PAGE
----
Hood Museum of Art Receives $10 Million for Renovations
Hanover — Dartmouth’s Hood Museum of Art announced Thursday that it had received an anonymous $10 million gift toward the building of a new Museum Learning Center that will become the cornerstone of a two-year renovation and expansion project.
Construction — during which the museum is expected to be closed for two years — is set to begin in the spring of 2016.
The expansion, which will add 15,000 square feet to the existing building, will increase the gallery space available for displaying the museum’s collection.
“It will be a huge benefit, because what visitors have experienced in the past is a limited range of the collection,” Michael Taylor, director of the Hood Museum, said. “Our collection has grown so much. We have 65,000 works of art, and we obviously can’t have all of that on display at once. But with the expansion, we can show a much larger percentage of it and display many of our masterpieces more permanently.”
The expansion will also add three classrooms that utilize digital technology. The Hood’s current space does not provide adequate learning space for faculty, students and visitors, Taylor said.
“We want every visitor, no matter how old or how young, to leave the museum with new forms of knowledge. I think that we’ve done a great job with that, but this expansion will be a game changer. For example, you will be able to take a work in our collection, like our [Mark] Rothko painting. With the new technology, you can show images on a screen of other images by Rothko and his contemporaries, or look at conservation treatments to understand how Rothko painted. Utilizing technology like that has been impossible in the museum, which was built in 1985. We’re recalibrating the Hood Museum for the 21st century.”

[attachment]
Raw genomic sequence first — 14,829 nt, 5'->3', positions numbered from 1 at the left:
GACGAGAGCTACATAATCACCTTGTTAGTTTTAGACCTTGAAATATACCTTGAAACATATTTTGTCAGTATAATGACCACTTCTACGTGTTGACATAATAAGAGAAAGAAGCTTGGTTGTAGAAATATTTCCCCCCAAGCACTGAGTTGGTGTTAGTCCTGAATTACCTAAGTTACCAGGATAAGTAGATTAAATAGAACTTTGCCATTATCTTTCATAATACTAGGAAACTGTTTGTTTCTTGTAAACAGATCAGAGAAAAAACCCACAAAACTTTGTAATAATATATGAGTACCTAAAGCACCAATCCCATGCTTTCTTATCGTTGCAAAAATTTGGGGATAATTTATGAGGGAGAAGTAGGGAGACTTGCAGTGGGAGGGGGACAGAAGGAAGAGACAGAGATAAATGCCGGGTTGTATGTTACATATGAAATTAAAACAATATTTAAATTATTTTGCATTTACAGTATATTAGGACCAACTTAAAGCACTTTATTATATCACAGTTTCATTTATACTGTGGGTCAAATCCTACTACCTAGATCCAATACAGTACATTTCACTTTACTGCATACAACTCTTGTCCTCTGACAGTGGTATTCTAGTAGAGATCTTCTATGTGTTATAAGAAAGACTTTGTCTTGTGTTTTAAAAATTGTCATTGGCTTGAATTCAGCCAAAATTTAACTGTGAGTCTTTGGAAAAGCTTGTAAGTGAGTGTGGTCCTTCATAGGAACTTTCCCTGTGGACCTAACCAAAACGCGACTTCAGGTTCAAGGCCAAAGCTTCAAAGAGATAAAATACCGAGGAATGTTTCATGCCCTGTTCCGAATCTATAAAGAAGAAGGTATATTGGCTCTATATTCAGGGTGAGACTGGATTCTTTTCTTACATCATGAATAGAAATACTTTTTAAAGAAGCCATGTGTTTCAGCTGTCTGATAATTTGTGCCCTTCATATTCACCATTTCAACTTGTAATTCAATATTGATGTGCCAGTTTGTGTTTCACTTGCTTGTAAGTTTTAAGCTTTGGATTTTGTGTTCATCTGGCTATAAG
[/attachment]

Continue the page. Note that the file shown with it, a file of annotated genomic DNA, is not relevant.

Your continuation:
Construction plans were put on hold when former president Jim Yong Kim left the college in 2012. But Philip Hanlon, Dartmouth’s new president, has targeted the growth of the arts as a priority.
The museum’s “collection highlights include American and European prints, paintings and sculpture as well as important holdings of Native American, African, Aboriginal Australian and Melanesian art, and modern and contemporary art from around the world,” according to a news release.
“This gift gets to the heart of what Dartmouth does best: provide undergraduates with unparalleled opportunities for authentic, challenging, active learning experiences,” Hanlon said in the release. “The Hood Museum of Art is a model teaching museum, and the Museum Learning Center will expand its capacity to transform student lives. We’re deeply grateful for this donor’s inspired commitment to Dartmouth students and the arts.”
The museum will be closed during construction until its planned re-opening in 2018. But in the meantime, Taylor said, the museum plans to focus on public art, teaching with portions of their collection in the Dartmouth library and loaning works to other museums.
“We have a very loyal visitorship,” Taylor said. “It’s about 50,000 people a year. We’re hitting a very large audience, and we want to keep them involved.”
Thus far, the museum has collected $28 million toward its goal of $50 million. But Taylor feels confident that the museum will reach its goal in time to break ground in 2016.
“We’re in great shape, more than halfway to the total,” Taylor said. “We are actively fund-raising now. We expect to receive most of our donations from Dartmouth alumni, and especially the Hood’s Board of Trustees. We’re very confident we’re going to make the number.
“This is a momentous piece of history for the Hood,” Taylor added. This is the largest gift since we opened in 1985. It’s a great day for the arts in the Upper Valley.”